I have re cocked it and am going to see if it screws up after 6 hours.


    • TwoTalon: Send it back to Crosman if it’s under warranty, otherwise it’s new parts time. I’ve had a similar problem with a couple steel spring Quests I’ve worked on. Some won’t stay cocked or won’t fire. It doesn’t get better, and they aren’t up to staying cocked for a long time either. Take care,Robert.

      • I will get a new sear if I can, and if I need to …provided I can get a part number. Doubt if it will be any better than the present one.

        Depends on how the thing works over time. If it gets to hanging up after a couple hours, then it gets some work.


  3. B.B.,
    I have always been intrigued by the Diana 350 magnum series, as I’ve been a Diana fan since I got my 54 years ago. Good quality all the way around. BTW, you recommended the 54 to me way back in the beginning before we ever met, and it has played out well. I am finally back at home in the cold weather again and plan on being around more. The Shot Show experience was mind boggling and I’ve got a little report, from a different perspective, in the works.

  4. Interesting. My first air gun was a Diana. Probably like maybe 35 years ago? Maybe a Model 34 I think! Then I moved up to a Model 3X (I want to say maybe a 36 or 38 Magnum?) “Magnum” The other one just wasn’t powerful enough. Plus I let some neighborhood kids shoot it, and one cocked it and pulled the trigger even though I had instructed them not to do that.

    Man I was so angry I could have beaten him to death with the butt of the gun. I bent it most of the way back and it shot fine but ruined my enjoyment of the gun and I sold it.

    Also owned a Diana 5G and it was a real nice shooter but very hold sensitive. Now I have no Diana guns and since they are mostly springers don’t anticipate getting one either.

    • pcp4me,

      We need to tell the newer readers that by firing the rifle with the barrel broken open, the neighborhood kids bent the barrel. You allude to that, but you never come out and say it. That practice can also crack the stock.


  5. The 350 was my second spring-piston rifle. What a beast as respects recoil. Probably the hardest of all my rifles to shoot accurately due to that recoil. I picked mine up as a return at a large box store – great price – with scope. I found out why it was a return – every and I mean every screw was loose – scope mounts, scope rings, stock screws. Previous owner probably couldn’t hit anything after a dozen firings. This rifle really benefited from a Lock-tite or equivalent treatment. Plus mine is .177.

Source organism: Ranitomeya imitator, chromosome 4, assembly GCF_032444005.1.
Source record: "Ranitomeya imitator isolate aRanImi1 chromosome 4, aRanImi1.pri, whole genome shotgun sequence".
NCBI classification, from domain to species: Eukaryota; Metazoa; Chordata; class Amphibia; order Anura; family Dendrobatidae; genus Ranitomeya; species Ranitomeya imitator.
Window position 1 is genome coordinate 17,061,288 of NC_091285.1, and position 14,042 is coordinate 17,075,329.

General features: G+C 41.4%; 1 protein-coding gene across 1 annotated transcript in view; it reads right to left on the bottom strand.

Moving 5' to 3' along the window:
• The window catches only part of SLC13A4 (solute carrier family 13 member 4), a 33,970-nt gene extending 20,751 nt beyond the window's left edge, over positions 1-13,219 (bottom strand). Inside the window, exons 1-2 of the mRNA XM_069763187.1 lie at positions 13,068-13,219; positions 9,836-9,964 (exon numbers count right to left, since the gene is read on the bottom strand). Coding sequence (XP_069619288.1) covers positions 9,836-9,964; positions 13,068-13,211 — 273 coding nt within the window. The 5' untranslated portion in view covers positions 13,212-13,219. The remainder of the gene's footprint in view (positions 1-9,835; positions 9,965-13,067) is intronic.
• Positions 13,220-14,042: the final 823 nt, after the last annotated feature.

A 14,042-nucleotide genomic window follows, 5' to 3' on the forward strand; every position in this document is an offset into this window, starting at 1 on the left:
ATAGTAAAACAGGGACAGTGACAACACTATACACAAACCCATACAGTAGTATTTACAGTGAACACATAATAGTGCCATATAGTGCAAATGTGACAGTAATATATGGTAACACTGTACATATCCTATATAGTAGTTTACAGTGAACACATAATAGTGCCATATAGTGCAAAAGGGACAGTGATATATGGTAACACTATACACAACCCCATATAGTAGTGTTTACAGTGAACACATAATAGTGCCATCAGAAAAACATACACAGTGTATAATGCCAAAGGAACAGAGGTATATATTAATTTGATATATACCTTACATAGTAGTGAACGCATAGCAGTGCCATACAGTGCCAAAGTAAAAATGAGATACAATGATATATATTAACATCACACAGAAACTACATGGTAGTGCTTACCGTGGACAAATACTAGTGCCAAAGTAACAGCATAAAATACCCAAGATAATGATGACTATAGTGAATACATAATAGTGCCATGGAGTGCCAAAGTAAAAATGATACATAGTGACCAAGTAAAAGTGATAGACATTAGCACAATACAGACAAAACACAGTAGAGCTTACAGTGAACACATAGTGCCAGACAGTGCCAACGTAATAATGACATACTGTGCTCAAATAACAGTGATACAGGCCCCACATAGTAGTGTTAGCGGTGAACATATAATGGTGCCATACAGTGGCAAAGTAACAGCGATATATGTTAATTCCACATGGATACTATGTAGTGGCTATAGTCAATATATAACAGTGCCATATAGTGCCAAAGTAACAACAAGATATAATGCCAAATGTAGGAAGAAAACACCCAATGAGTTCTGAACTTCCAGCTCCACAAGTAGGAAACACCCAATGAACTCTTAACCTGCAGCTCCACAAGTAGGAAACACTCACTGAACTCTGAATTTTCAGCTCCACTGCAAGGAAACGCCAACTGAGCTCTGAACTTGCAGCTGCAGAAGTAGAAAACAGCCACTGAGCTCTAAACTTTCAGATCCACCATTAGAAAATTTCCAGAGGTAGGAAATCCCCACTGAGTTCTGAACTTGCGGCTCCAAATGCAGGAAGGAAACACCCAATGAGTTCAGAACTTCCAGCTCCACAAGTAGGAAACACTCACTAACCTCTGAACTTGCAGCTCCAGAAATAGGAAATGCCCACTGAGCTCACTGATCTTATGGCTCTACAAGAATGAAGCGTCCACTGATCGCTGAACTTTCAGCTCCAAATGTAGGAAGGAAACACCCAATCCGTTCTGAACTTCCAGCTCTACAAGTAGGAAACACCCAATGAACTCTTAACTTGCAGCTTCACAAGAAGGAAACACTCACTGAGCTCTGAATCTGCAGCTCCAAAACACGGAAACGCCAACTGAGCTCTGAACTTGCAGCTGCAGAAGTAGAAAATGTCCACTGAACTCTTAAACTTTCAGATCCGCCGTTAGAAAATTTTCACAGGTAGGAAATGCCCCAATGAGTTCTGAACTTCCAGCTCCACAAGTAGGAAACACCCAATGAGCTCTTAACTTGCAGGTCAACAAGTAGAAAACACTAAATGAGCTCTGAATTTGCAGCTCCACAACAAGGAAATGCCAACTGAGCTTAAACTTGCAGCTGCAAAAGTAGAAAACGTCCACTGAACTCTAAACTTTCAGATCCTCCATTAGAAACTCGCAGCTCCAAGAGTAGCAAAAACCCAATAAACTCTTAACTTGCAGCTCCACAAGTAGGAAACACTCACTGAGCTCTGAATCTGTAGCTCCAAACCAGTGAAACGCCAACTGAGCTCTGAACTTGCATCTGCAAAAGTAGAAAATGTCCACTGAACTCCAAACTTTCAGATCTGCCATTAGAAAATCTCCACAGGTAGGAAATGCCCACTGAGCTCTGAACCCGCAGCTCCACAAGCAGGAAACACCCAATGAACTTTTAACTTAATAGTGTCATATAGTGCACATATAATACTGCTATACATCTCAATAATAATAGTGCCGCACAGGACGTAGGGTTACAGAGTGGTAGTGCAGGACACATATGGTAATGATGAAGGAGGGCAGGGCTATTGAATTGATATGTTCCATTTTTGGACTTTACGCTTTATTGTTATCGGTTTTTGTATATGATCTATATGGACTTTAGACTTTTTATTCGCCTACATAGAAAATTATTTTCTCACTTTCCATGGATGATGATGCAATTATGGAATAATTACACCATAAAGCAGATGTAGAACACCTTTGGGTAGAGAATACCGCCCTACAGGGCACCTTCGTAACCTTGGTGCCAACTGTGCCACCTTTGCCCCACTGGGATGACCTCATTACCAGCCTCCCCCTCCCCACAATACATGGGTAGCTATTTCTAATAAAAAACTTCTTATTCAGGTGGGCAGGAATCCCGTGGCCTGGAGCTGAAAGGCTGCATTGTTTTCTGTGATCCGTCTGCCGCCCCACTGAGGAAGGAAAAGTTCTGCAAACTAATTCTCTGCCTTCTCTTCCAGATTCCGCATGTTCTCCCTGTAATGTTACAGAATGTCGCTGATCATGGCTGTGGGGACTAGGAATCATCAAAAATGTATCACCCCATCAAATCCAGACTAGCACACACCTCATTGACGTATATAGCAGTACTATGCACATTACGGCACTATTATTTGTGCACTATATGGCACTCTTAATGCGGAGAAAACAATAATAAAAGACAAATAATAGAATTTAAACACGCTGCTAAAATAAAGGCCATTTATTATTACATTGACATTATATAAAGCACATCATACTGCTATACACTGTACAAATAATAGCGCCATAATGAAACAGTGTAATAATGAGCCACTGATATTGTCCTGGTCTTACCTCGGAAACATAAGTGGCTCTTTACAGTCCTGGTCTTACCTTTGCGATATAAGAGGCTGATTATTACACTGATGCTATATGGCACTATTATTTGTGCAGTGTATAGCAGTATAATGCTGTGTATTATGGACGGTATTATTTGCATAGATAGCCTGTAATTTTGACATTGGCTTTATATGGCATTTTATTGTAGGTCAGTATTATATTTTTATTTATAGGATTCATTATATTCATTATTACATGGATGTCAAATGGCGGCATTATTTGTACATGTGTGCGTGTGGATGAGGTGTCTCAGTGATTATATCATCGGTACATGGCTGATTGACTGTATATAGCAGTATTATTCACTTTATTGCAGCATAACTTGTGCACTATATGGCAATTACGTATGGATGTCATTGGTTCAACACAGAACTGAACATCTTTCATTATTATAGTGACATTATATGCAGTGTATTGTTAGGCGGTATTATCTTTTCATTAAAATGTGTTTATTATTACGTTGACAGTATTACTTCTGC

Fred PRoNJ

      • Yep and responded on yesterday’s blog. I want to do a bit more research so I don’t mess things up but the key question I am wondering is am I trying to make this rifle into something it was not intended to be? Even if I successfully re-crown the barrel, is the rifling and breech up to providing better accuracy?

        Again, thanks for that great tip, Brian.

        Fred PRoNJ

        • Fred,

          If you are open to advice from a non-technical person who doesn’t own a chrony, here’s my two-cents :).

          The crown job may or may not help — most of the time they have no effect, but you’ll know it is not likely the problem if you do it. Except for some really cheap Chinese guns and old abused firearms, crown wear and defects are vastly overstated on the net. If its really bad, best just to cut it off and recrown.

          More importantly, push a few pellets through the breech and bore — if resistance is consistent, maybe a little more at the muzzle, you’re good, although you can probably get a little better consistency by polishing the bore — esp. if you can see machine marks or hints thereof. If it is tight at the breech, loose in the middle and whatever at the muzzle, it is unlikely to shoot well. In the case of a tight breech, first chamfer the edge (you could even ball lap it like the crown if you want, although it is not as critical), then check again. If it is tight ahead of the “loading area”, you could try selectively lapping the tight spot with some more aggressive compound. If it is tight there, you’re likely to do little harm, as it most likely won’t shoot well at all. None of this will turn it into an LW barrel, but you might learn a little about what is going on, and the risk is less with a rifle like than than a nicer one. If the loose spot is at the muzzle end, its pretty much hopeless, unless you can cut off the barrel :).